Aspects of Nature: In Different Lands and Different Climates; with Scientific Elucidations

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Lea and Blanchard, 1850 - Physical geography - 475 pages

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Page 32 - The lowering sky sheds a dim, almost straw-colored light on the desolate plain. The horizon draws suddenly nearer, the steppe seems to contract, and with it the heart of the wanderer. The hot, dusty particles which fill the air increase its suffocating heat, and the east wind, blowing over the long-heated soil, brings with it no refreshment, but rather a still more burning glow.
Page 412 - ... passes through the wide and arid plain between the Pacific Ocean and the chain of the Andes, and the other over the ridges of the Cordilleras. Mile-stones, or stones marking the distances, are often found placed at equal intervals. The road was conducted across rivers and deep ravines by three kinds of bridges, stone, wood, and rope bridges (Puentes de Hamaca or de...
Page 4 - WILLIAM PROCTER, of the Philadelphia College of Pharmacy. In one handsomely printed octavo volume, of 570 pages, with over 500 engravings on wood.
Page 243 - Even butterflies are found at sea at great distances from the coast, being carried there by the force of the wind when storms come off the land. In the same involuntary manner insects are transported into the upper regions of the atmosphere, 16,000 or 19,000 feet above the plains. The heated crust of the earth occasions an ascending vertical current of air, by which light bodies are borne upwards.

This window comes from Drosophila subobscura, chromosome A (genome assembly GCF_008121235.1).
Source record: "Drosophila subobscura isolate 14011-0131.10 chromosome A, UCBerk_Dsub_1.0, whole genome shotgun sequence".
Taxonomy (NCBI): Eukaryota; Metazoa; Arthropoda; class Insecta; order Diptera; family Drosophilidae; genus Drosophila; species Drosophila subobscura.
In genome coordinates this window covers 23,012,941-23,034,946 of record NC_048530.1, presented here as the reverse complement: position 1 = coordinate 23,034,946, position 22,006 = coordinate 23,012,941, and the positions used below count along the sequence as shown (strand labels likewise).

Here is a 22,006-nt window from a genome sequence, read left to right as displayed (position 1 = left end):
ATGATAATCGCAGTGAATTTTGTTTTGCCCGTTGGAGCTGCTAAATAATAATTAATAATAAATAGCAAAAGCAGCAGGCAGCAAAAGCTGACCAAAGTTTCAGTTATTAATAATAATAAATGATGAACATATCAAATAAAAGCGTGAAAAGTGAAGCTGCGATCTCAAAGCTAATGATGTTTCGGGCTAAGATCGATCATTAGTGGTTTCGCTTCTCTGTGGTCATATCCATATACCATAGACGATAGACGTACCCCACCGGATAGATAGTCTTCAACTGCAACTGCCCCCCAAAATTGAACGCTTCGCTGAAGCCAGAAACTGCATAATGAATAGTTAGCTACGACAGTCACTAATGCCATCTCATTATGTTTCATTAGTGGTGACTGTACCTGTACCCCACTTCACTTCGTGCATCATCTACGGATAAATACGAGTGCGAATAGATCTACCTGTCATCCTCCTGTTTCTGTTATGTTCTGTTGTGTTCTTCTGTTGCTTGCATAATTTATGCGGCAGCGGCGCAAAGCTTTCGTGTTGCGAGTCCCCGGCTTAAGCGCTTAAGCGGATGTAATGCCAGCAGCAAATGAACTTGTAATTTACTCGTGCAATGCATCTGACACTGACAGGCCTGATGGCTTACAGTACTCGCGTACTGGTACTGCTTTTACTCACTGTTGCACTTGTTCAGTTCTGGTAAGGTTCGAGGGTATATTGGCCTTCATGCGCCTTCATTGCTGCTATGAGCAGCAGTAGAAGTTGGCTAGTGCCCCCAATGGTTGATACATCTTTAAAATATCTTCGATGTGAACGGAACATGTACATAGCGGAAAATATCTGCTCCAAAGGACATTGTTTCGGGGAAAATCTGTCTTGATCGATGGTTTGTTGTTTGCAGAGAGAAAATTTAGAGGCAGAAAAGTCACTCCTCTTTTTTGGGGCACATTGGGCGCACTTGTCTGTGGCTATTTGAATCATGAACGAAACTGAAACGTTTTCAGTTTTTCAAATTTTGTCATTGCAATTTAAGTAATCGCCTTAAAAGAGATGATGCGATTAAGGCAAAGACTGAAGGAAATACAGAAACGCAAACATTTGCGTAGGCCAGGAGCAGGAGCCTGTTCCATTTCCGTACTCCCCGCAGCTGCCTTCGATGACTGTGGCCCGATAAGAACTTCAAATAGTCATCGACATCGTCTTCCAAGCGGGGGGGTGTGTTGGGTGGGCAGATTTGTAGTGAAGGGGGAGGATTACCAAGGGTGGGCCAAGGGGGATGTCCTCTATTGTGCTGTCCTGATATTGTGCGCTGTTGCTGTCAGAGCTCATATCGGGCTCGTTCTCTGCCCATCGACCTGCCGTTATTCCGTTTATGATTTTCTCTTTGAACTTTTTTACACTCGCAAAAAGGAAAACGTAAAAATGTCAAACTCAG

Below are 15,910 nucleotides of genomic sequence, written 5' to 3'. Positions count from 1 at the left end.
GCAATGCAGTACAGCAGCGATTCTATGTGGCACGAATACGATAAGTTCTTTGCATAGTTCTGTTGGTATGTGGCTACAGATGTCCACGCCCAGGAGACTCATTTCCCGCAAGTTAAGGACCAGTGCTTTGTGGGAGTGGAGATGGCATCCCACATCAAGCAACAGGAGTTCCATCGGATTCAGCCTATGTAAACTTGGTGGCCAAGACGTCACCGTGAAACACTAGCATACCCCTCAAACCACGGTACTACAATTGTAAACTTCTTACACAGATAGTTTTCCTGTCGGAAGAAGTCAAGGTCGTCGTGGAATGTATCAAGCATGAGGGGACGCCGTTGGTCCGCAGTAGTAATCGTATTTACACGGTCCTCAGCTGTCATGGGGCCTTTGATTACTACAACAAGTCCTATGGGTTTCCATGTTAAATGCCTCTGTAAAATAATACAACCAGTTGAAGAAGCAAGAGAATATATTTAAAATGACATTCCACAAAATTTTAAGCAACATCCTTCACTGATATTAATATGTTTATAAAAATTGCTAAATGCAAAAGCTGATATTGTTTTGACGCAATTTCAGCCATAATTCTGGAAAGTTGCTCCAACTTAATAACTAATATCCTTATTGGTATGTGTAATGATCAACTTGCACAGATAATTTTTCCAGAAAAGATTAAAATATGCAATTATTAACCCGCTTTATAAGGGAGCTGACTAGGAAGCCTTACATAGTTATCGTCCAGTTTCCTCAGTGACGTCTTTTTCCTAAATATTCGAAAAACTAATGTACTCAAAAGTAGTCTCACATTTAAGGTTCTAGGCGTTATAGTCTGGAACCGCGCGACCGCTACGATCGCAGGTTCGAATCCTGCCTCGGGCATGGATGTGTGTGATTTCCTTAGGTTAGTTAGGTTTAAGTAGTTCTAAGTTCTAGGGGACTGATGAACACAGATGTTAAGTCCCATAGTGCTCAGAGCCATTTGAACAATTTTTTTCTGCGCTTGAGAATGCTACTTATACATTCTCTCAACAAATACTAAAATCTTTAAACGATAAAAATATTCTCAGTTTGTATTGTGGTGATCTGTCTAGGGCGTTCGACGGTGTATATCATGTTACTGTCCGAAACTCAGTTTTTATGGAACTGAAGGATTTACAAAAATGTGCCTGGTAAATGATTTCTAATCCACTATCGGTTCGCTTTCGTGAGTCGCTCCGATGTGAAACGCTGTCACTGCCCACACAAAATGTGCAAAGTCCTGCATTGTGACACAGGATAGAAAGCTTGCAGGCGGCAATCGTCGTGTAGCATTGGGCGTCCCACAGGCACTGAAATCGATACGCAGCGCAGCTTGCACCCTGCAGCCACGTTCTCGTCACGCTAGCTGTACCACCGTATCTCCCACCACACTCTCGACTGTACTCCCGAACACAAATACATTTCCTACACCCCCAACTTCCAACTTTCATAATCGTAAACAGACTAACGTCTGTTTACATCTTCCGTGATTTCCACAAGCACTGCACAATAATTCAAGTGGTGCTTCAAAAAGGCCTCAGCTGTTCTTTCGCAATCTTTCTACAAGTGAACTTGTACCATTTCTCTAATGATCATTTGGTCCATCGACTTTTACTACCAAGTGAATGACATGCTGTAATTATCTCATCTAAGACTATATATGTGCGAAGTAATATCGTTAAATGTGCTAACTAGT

Page 32 - The pools which the yellow, fading branches of the fan palm had protected from evaporation, now gradually disappear. As in the icy north the animals become torpid with cold, so here, under the influence of the parching drought, the crocodile and the boa become motionless and fall asleep, deeply buried in the dry mud.
Page 152 - As long as the waters of the Orinoco and the Meta are low, these people live on fish and turtles. They kill the former with arrows, shooting the fish as they rise to the surface of the water with a skill and dexterity that has frequently excited my admiration. At the periodical swelling of the rivers, the fishing is stopped, for it is as difficult to fish in deep...
Page 444 - I have already remarked elsewhere (Examen critique de 1'histoire de la Geographic du Nouveau Continent, et des progres de 1'Astronomie nautique aux 15eme et 16eme siecles, T.

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